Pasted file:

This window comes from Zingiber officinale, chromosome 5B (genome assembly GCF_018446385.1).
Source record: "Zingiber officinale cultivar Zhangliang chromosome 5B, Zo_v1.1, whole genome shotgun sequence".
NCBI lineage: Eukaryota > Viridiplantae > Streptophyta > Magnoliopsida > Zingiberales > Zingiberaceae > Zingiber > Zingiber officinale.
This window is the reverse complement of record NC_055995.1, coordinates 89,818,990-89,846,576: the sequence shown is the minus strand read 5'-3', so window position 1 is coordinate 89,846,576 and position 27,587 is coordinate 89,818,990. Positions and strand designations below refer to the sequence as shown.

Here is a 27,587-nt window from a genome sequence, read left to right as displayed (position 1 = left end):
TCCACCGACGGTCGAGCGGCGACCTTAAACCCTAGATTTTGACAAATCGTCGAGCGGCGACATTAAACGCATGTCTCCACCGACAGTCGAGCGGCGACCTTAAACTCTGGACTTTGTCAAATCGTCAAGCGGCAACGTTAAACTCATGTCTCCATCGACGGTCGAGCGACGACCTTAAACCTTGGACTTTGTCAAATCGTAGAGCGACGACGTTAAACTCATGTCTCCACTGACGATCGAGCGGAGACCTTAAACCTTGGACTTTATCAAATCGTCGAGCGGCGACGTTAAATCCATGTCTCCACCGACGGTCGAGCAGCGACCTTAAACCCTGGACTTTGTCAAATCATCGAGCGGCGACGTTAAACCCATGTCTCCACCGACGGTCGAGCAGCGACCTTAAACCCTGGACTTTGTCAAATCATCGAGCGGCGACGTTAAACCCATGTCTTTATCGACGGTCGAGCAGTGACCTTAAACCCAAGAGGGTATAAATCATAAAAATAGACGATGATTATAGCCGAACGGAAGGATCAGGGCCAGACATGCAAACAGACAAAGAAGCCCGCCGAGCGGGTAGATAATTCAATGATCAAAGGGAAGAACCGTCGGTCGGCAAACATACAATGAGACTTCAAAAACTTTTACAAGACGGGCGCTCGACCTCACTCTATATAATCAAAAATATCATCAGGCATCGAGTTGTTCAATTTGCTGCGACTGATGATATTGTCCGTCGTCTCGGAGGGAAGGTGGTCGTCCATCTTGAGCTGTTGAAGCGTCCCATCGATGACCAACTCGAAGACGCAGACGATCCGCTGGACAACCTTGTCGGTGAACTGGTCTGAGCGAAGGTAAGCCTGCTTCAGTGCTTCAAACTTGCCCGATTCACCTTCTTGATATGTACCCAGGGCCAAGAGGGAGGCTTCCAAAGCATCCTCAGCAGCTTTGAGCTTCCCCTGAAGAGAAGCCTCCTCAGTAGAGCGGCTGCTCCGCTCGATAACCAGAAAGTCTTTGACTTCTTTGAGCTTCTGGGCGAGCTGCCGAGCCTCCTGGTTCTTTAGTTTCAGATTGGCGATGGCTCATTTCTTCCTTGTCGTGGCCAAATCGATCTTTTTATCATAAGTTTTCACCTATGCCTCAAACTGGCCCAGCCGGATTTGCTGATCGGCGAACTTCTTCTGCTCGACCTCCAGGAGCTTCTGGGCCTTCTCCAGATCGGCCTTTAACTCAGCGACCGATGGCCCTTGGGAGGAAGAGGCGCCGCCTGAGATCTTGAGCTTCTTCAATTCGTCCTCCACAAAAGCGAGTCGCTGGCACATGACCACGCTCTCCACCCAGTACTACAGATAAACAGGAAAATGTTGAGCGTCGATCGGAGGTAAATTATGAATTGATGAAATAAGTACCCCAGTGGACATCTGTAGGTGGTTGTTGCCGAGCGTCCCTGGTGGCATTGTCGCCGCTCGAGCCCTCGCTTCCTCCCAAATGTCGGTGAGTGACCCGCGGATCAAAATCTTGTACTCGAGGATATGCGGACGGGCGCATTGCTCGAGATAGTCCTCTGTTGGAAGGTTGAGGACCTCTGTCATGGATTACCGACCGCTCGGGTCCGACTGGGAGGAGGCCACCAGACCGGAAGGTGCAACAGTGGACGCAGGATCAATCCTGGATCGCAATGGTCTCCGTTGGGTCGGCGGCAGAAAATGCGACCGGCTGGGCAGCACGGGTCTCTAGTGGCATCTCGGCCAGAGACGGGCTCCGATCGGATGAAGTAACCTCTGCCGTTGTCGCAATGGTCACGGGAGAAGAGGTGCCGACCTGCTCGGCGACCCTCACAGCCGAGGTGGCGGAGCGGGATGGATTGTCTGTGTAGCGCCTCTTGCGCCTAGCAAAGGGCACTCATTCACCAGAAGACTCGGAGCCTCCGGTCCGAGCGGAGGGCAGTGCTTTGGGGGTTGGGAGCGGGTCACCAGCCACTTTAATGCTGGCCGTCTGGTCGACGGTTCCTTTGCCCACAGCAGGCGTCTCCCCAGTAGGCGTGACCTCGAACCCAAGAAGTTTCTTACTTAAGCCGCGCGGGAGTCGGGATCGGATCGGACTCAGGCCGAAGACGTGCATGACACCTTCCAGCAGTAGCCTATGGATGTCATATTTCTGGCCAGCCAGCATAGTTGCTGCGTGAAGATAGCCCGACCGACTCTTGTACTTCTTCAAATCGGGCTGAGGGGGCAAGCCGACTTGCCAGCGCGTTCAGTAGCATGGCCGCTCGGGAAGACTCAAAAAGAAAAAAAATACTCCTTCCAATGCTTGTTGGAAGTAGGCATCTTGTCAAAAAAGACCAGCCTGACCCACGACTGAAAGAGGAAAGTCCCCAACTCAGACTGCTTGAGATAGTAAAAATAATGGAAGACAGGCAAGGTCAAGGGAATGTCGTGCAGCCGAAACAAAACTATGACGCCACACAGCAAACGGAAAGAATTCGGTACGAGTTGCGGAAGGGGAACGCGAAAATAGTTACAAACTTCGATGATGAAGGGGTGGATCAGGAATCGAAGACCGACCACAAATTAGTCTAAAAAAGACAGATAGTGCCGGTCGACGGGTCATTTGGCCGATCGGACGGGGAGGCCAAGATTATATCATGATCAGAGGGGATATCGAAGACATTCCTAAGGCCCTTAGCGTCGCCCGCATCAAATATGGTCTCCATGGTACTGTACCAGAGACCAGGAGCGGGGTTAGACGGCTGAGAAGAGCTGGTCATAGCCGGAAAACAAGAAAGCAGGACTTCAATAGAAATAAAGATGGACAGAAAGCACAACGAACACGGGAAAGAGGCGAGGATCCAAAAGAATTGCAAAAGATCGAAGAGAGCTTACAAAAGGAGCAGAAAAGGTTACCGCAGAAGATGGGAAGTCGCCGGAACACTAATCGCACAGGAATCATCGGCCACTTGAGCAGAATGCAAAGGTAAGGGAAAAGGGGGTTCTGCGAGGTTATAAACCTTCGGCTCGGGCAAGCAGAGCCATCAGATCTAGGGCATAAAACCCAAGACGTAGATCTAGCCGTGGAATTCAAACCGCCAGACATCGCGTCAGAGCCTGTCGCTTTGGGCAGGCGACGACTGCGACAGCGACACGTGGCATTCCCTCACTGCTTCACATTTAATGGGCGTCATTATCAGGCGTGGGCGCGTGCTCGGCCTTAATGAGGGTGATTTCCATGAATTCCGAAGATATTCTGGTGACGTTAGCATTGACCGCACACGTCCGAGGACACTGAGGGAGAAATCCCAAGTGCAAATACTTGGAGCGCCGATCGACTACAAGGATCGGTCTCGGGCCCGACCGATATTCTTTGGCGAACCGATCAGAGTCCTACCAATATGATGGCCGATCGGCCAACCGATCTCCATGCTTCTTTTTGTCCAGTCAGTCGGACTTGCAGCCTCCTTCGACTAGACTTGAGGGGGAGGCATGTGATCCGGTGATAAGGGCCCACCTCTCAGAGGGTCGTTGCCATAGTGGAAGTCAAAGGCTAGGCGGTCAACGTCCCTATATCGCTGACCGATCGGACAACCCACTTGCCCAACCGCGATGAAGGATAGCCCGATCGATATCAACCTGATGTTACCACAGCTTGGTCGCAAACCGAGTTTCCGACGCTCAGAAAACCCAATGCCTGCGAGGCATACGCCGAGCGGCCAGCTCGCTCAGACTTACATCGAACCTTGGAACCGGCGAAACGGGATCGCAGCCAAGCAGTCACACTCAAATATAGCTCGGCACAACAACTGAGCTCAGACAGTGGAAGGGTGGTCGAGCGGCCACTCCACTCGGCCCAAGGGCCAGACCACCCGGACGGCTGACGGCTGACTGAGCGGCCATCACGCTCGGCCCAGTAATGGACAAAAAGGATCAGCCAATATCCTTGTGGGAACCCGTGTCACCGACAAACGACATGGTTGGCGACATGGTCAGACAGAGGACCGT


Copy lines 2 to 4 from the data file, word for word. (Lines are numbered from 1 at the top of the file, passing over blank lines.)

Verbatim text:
Source record: "Zingiber officinale cultivar Zhangliang chromosome 5B, Zo_v1.1, whole genome shotgun sequence".
NCBI lineage: Eukaryota > Viridiplantae > Streptophyta > Magnoliopsida > Zingiberales > Zingiberaceae > Zingiber > Zingiber officinale.
This window is the reverse complement of record NC_055995.1, coordinates 89,818,990-89,846,576: the sequence shown is the minus strand read 5'-3', so window position 1 is coordinate 89,846,576 and position 27,587 is coordinate 89,818,990. Positions and strand designations below refer to the sequence as shown.